Christian missionaries and colonialists have a well-known history of effacing indigenous ritual and replacing it with their own ecclesiastical forms of ceremony. I believe that the effects of this practice on young, modern men unfortunately still reverberate today. You could be forgiven for thinking that many of your friends are long overdue for their transition into adulthood. I know an abundant number of grown ‘men’, who, sixty years ago, would’ve had their immaturity dismissed as a symptom of feeblemindedness. These days, however, playing video games; collecting figurines; watching cartoons; being impetuous, rambunctious, unstable, emotionally inept, socially gauche, semi-literate, and saying ‘amazeballs’ are typical and expected character traits of modern ‘men’. It’s not because they’re innately sophomoric with egos far superseding their worth. I believe the absence of a rite of passage is the cause of their perpetual adolescence, as well as the growing prestige that’s become attached to everything juvenile. Benjamin Barber, in his formative work Consumed, calls this phenomenon the infantilisation of adults, and he ascribes young men’s doltishness to capitalism, pointing out the vested interests of consumerism in keeping these adults as infantile as possible for as long as possible.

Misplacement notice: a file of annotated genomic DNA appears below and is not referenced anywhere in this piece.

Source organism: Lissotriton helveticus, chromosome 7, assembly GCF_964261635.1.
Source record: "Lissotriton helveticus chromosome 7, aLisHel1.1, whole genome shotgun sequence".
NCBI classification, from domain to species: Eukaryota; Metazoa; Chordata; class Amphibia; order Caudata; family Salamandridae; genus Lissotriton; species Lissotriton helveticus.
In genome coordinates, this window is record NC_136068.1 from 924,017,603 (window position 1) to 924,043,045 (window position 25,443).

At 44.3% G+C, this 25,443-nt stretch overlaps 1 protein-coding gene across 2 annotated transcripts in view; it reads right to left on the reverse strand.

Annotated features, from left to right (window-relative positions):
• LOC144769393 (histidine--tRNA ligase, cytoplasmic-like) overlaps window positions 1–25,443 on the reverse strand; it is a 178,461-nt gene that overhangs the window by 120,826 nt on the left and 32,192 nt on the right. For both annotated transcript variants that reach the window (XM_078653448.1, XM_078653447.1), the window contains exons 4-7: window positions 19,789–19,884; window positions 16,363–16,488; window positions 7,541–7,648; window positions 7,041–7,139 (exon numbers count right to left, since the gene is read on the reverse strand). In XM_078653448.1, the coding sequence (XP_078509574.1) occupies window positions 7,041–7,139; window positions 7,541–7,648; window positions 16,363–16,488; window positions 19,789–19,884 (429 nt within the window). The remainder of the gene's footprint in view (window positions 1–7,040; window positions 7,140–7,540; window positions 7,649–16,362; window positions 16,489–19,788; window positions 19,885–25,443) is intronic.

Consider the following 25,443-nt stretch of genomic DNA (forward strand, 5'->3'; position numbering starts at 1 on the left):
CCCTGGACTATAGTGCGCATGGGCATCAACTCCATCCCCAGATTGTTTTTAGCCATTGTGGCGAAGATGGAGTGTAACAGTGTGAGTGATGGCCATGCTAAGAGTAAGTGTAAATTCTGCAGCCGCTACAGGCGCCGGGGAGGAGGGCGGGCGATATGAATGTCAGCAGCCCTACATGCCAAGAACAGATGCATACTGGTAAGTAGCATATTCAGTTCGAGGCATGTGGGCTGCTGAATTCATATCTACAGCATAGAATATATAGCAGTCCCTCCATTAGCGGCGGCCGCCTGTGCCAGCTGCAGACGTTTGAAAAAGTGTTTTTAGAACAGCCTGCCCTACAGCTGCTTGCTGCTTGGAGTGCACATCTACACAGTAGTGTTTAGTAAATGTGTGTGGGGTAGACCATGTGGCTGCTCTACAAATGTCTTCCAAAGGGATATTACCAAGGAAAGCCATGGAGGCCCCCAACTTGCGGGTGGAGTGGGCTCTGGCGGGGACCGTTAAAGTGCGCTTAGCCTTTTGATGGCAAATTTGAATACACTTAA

Initiation is to align individuality with generalised, stable, and meaningful social norms through physical and/or psychological travails. It is believed that men who have gone through a rite of passage are likely to be less pathological or to contest the moral and ethical code of their milieu. The declining purview of religious and institutional authority, coupled with the failure of capitalist culture in providing sacred and durable meaning for existence, has hindered the transition into adulthood. There is no commonly shared and culturally ingrained demarcation by which contemporary men may leave the proclivities of their youth behind and move ahead, armed with wisdom imparted to them by respected authoritative figures. You may disagree and rattle off numerous examples for contemporary forms of rituals performed for a change in status, yet it is difficult to offer any that embody what Arnold Van Kemp recognised in his original and seminal work, Rites Of Passage, as the three fundamental stages of an initiation: separation, transition, and incorporation. First, separation is to leave the collective identity and traverse into the unknown.